DETROIT General Motors Corp. said Thursday that 18,657 of its hourly workers about 25 percent of its U.S. hourly work force will leave the company by July 1 through buyout and early retirement offers.
The Detroit-based automaker previously said about 19,000 would accept the offers.
The number includes 1,259 workers who retired before the offers were made, but were told they could take the packages.
GM expects to replace some of the workers at a new entry level wage of about $14 per hour. That s about half the rate of current production workers.
The departures will help GM as it closes four pickup truck and sport utility vehicle plants. The closures will eliminate 8,350 jobs.
The company announced earlier this month it would close the plants due to sagging sales of truck-based vehicles.
GM now has to figure out how many workers from the closed plants and other areas of the company will take positions vacated by those who took the offers.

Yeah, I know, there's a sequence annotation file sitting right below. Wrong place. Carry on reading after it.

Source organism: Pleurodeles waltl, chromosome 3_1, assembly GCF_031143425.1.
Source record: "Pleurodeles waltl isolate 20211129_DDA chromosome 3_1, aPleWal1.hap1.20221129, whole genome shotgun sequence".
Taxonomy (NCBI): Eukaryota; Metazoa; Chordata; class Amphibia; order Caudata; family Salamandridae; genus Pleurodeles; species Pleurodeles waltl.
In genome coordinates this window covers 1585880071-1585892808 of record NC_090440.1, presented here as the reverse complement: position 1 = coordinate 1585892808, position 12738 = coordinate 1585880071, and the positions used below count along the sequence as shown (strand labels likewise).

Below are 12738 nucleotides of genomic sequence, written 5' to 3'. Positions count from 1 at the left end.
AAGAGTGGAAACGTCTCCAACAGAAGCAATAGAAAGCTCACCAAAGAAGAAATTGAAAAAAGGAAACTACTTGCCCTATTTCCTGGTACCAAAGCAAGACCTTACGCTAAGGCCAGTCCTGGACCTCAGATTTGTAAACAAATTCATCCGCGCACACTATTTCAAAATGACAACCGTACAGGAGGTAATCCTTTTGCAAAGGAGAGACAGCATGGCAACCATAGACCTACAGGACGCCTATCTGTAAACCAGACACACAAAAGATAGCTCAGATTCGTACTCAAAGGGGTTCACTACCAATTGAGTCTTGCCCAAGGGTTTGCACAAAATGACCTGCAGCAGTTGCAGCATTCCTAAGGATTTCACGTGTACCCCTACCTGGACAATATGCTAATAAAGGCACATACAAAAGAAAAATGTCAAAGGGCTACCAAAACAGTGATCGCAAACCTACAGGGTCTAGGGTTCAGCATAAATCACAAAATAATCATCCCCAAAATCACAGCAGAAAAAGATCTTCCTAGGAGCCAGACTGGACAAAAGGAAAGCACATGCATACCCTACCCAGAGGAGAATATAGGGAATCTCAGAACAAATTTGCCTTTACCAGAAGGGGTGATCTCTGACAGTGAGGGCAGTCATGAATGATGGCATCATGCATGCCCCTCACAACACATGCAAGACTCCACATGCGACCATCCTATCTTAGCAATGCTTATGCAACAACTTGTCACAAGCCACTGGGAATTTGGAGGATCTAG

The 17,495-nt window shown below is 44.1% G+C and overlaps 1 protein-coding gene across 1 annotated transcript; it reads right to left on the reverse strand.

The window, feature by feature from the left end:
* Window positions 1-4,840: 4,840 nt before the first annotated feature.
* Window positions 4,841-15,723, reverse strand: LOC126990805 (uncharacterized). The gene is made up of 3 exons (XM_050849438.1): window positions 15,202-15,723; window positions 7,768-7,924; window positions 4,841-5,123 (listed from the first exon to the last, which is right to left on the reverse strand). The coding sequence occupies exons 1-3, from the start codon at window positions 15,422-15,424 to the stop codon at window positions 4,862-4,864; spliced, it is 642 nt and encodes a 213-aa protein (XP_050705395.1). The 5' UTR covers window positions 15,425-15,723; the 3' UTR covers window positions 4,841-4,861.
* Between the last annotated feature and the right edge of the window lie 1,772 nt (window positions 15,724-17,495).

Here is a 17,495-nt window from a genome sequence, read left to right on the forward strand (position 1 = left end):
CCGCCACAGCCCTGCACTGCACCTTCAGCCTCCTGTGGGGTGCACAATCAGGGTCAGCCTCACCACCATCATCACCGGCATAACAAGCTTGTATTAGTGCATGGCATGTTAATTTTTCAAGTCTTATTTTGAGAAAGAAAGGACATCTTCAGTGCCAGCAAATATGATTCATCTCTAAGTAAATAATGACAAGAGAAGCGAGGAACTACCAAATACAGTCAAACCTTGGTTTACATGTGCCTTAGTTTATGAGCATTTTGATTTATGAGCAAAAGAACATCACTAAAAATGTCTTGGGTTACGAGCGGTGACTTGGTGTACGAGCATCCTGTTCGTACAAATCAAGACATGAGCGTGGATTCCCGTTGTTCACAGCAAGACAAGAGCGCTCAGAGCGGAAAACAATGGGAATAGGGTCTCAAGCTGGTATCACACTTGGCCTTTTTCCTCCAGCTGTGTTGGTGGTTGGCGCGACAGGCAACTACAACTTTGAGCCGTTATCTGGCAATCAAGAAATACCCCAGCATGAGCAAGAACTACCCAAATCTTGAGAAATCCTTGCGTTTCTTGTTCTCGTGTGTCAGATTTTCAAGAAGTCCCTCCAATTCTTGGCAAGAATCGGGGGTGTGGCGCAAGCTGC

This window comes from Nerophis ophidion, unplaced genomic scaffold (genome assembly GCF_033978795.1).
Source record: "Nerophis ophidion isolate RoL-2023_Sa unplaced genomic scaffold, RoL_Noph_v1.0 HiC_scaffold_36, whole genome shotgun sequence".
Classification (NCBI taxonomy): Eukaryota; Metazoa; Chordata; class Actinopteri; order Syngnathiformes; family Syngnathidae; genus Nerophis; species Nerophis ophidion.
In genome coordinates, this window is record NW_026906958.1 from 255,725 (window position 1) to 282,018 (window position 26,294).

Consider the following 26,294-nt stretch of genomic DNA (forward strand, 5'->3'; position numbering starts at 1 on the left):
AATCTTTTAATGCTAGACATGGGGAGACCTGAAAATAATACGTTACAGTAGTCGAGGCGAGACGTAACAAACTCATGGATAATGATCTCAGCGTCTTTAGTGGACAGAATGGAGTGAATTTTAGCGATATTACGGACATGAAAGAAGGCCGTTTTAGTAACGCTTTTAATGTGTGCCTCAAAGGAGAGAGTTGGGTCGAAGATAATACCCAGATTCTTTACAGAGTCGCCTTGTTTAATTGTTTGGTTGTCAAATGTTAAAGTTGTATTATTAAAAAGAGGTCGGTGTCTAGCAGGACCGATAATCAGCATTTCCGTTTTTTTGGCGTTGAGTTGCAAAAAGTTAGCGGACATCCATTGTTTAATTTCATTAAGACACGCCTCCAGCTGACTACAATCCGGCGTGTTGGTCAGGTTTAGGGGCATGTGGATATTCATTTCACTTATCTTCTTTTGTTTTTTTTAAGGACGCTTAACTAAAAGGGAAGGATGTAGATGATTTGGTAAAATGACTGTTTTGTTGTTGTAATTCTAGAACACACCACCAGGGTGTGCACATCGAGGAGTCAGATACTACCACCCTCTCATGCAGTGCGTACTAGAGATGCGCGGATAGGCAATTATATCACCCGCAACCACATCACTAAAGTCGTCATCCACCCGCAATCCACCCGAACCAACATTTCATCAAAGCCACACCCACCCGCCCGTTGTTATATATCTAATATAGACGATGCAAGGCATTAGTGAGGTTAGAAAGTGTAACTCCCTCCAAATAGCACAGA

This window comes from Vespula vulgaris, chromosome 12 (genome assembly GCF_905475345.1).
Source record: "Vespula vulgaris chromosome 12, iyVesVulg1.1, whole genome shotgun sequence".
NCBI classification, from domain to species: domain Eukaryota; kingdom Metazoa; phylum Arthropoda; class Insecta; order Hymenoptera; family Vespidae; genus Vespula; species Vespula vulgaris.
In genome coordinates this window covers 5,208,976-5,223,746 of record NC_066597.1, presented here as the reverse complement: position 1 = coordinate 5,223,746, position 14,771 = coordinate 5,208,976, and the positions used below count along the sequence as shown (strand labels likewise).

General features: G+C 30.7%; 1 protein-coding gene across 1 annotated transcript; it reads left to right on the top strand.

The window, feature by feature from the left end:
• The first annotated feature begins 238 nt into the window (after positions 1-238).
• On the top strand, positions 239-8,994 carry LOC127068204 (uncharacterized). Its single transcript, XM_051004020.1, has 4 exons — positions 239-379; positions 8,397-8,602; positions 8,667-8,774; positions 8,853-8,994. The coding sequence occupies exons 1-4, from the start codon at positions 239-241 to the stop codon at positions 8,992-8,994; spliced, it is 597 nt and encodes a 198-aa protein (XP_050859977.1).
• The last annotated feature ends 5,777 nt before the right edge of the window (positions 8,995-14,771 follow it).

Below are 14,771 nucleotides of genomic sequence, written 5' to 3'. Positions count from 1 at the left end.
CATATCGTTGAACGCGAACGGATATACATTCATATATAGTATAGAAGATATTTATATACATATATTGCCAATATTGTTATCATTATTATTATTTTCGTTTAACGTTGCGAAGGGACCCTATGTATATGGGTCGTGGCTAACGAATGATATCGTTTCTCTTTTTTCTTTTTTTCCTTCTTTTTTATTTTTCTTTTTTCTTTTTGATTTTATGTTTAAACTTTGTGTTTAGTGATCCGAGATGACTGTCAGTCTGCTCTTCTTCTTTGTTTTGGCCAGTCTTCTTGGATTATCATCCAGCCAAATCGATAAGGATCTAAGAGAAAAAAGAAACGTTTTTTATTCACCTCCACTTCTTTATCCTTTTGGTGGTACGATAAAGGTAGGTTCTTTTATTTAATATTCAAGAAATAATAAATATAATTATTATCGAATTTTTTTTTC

We re sorting through a significant amount of change, GM spokesman Tony Sapienza said.
He would not give figures on exactly how many workers will be replaced, but he said GM already is hiring at the lower-tier wage.
GM also must hire workers who want to come back to the company from Delphi Corp., its former parts-making operation, and from banks of laid-off workers who still are receiving pay.
The acceptance rate was highest at factories scheduled for closure and those that make pickup trucks.
The highest number was at a Pontiac pickup assembly plant, where 1,055 workers accepted the offers.
At Flint Assembly, which also makes pickups, 880 accepted.
GM also reported high acceptance rates at two SUV plants scheduled for closure.
The company said 778 workers at its Moraine, Ohio, assembly plant and 574 at its Janesville, Wis., assembly plant accepted the offers.
At Willow Run, a transmission plant in Ypsilanti Township, 826 workers accepted the offers.
GM currently has about 74,000 U.S. hourly workers.
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